DC Randonneurs Glen Echo 106k Populaire Ride Report

DC Randonneurs' first ride of 2014, a mere 106 km (66.2 mile) populaire, was scheduled for January 25.  It snowed.  They wisely rescheduled for February 1.  It didn't snow; it was just cold.  Not even horribly cold, compared to what we'd had lately; the forecast said about 28F at the start and 50F at the finish.  I hadn't done an organized ride since I hurt my knee on the Fleche last April, and I hadn't ridden at all in January (because it was cold and lack of bike commuting has turned me into a wuss), but I figured even I could handle that.

It was the same route as last year: start at Glen Echo Town Hall, west on MacArthur to River Road, then west on River Road for about 10 miles, then various back roads to the halfway control in Hyattstown.  Then other back roads to the 2/3 distance control in Poolesville.  Then back roads to River Road, Glen Echo, and pizza.  All very pleasant, except for River Road, which is a popular bike route despite being infested with rollers and cars.

We got 36 people, not bad at all considering the cold weather and the postponement.  I thought about what to wear for a while, then went with the winter boots and winter helmet, figuring I was not acclimated to the cold.  I also had tights, my thickest jersey, a light balaclava (am I the only person who owns 3 different balaclavas?), and a reflective vest, but those could come off if I got too warm.

Made it to the parking lot at Glen Echo Park (a nice little park run by the National Park Service, with a historic ballroom and an old carousel plus some trees).  I was about an hour early, so I rode over to the park to check out the carousel (which I vaguely remember riding as a kid 30-some years ago) and use the bathroom.  Then I meandered over to the Town Hall for the start.  There were signs saying to take off bike shoes to avoid scuffing the floor, but the organizers had thoughtfully put down cardboard to make this unnecessary.  I got my brevet card and some food, then still had time to kill, so I went back to my bike until I got cold, then took a seat downstairs where I could chat with people without being in the way.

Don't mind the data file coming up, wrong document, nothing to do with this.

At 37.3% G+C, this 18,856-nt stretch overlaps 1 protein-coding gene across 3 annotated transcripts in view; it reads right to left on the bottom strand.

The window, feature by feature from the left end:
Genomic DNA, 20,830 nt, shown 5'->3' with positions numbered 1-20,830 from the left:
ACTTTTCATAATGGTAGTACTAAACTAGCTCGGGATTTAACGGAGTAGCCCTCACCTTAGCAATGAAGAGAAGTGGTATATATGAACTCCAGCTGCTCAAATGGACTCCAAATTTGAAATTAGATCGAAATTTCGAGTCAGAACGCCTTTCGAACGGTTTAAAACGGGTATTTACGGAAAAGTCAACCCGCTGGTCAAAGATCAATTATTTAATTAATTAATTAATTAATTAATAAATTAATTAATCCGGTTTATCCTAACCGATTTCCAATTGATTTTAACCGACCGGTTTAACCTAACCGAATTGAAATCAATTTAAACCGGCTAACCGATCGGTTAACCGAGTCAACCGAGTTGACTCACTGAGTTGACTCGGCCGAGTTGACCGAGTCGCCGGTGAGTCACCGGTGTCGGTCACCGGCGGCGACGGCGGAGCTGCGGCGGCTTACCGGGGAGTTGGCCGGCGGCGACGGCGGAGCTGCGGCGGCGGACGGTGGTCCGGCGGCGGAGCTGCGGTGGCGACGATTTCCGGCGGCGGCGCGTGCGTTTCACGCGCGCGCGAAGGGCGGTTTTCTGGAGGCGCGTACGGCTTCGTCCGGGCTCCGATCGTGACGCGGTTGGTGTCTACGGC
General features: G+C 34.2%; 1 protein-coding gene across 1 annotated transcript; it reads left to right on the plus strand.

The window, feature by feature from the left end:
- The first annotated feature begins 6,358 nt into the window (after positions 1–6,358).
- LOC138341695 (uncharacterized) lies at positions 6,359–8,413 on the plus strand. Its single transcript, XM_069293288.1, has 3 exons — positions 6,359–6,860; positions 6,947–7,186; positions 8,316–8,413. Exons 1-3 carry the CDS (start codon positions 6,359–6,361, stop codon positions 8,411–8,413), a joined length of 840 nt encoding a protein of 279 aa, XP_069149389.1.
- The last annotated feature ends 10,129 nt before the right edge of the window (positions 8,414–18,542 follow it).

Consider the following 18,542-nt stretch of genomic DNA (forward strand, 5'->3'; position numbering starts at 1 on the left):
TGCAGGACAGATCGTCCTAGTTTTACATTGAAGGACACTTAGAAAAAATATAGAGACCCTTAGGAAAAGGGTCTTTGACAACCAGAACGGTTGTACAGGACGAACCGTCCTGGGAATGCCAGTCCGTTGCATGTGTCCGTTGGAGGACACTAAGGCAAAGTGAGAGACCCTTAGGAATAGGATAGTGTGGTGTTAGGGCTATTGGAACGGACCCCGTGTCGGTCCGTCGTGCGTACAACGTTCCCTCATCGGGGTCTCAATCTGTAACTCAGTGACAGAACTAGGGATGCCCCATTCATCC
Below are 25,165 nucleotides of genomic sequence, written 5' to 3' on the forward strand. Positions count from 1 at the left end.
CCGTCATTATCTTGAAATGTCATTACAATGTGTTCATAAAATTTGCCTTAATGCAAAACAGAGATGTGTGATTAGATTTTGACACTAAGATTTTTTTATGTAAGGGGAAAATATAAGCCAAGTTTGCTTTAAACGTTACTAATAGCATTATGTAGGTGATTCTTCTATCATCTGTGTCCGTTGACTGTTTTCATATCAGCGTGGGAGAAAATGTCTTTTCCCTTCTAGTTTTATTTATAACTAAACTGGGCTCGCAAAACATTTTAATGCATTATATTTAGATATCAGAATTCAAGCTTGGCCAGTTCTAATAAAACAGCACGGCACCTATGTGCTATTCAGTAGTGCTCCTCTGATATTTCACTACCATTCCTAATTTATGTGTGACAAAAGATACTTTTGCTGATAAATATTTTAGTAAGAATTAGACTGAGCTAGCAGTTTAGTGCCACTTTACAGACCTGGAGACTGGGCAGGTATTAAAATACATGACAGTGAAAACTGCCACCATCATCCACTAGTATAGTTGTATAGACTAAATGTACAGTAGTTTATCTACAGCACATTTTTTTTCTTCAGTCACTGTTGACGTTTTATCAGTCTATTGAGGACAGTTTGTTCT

About 15 minutes before the start I decided it was time to stop cowering and start getting used to the cold, so I went out and double-checked my bike.  We got a warning about bad road edges due to construction, and to watch out for leftover snow and ice, and then it was time to go.  Unfortunately, my winter boots are much harder to clip in than my summer shoes, so it took me multiple tries to get my left foot in for the uphill start.  Fortunately, this didn't cause anyone behind me to crash.

I started off near the front, like I always do, but knew I wouldn't last there.  So I just settled in at a gentle pace and let everyone gradually pass me.  The first few miles of the route are pretty flat, but the first decent hill told me that I didn't have my climbing legs.  I'd done heavy squats the day before, but I think the lack of riding for the last month had more to do with it.  Luckily, 8 hours to do 106k meant I didn't need any climbing legs.  As long as I didn't stop and take a long nap, I'd make it.

We had an information control at mile 14, right after leaving River Road.  Surprisingly, I was still wearing everything I started the ride with, even though it had warmed up to a bit above freezing.  My pen (which is the kind with 4 different colors, so that if one runs out of ink I have 3 backups) didn't work, probably because of the cold, but I had a golf pencil for backup.  Right after the info control, we turned onto Montevideo, which is an extremely small road by just-outside-the-Beltway standards — well-worn pavement, lots of shade, very little traffic, and thus the first unmelted snow and ice of the ride.  I was paying attention and dodged it easily enough.